More RotK Thoughts

So many people have now said “well, the extended edition will take care of all that!” that I think the theatrical version failed on some fundamental level. The Extended Edition may turn out to be a lovely movie, but the movie I actually went to see, the one in the theater, was flawed and incomplete at the end.

The Houses of Healing were needed not just because I’m fond of that portion of the books, but because four different character arcs are incomplete without them. That goes beyond individual preferences: it’s a large part of what makes the story feel incomplete. Surely we could have found a few seconds somewhere to at least hint at this?

Good is portrayed as something that evolves and grows and has to work to get there, but evil just starts out evil and stays there, given the screen versions of Denethor and Saruman. Villains don’t get character arcs, while heroes get character arcs created for them even where they didn’t have them before. The movie portrays evil as something that’s just there at one’s core from the start, rather than the more subtle thing it really is. Given how few people seem to understand that in our world these days, I found this depiction particularly troubling. Sauron is evil for evil’s sake, as he should be–but the others are human (or wizard), and I wish they’d been portrayed as such.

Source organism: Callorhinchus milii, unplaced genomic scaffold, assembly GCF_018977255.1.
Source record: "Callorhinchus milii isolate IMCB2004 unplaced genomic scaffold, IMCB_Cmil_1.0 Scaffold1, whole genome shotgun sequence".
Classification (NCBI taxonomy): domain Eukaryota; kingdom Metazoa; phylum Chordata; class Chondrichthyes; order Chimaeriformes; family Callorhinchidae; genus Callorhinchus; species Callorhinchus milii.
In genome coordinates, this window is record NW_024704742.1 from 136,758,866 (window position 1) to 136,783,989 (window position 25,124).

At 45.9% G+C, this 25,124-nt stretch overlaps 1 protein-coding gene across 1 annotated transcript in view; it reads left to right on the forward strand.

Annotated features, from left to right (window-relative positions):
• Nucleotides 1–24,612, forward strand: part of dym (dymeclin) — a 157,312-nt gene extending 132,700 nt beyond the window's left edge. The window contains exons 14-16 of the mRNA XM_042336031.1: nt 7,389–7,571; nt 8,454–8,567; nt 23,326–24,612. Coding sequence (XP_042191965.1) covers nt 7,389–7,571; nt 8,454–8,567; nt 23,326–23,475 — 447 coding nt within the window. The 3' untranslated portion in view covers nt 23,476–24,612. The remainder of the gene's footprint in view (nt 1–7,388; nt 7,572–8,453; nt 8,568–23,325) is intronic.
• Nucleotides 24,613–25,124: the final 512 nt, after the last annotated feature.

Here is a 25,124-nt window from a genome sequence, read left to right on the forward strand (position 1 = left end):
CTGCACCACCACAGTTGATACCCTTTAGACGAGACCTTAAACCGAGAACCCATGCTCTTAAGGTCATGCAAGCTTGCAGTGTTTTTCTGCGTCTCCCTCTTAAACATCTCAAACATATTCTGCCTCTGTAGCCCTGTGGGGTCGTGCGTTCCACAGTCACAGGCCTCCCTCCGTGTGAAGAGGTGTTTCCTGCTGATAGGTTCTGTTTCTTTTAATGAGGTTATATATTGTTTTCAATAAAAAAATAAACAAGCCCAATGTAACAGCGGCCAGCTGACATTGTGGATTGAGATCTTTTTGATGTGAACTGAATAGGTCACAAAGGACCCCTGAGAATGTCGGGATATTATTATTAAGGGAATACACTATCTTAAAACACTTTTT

What happened to the Arwen who greeted Aragorn with a sword at his throat, who raced with Frodo to the Ford and saved his life? In both this movie and TTT, she was replaced with a sort of breathy passive elf maiden. Which is consistent with the books, but not with what the movies set up in FotR.

Things I liked a lot: Eowyn’s battle reactions. Pippin’s arc. The visual depiction of the black stair. Sam’s return home at the very end.

A glorious ride, but ultimately an unsatisfying one. FotR is still the best of the three movies, to my mind, for all that it ends on an out-and-out cliffhanger. And this is the end of the cycle: the character stuff that’s been set up, for all that the multiple threads make it a challenge, needed to be brought to more of a conclusion. The stunning visuals and adrenaline-inducing battle scenes are lovely things, but they aren’t enough.

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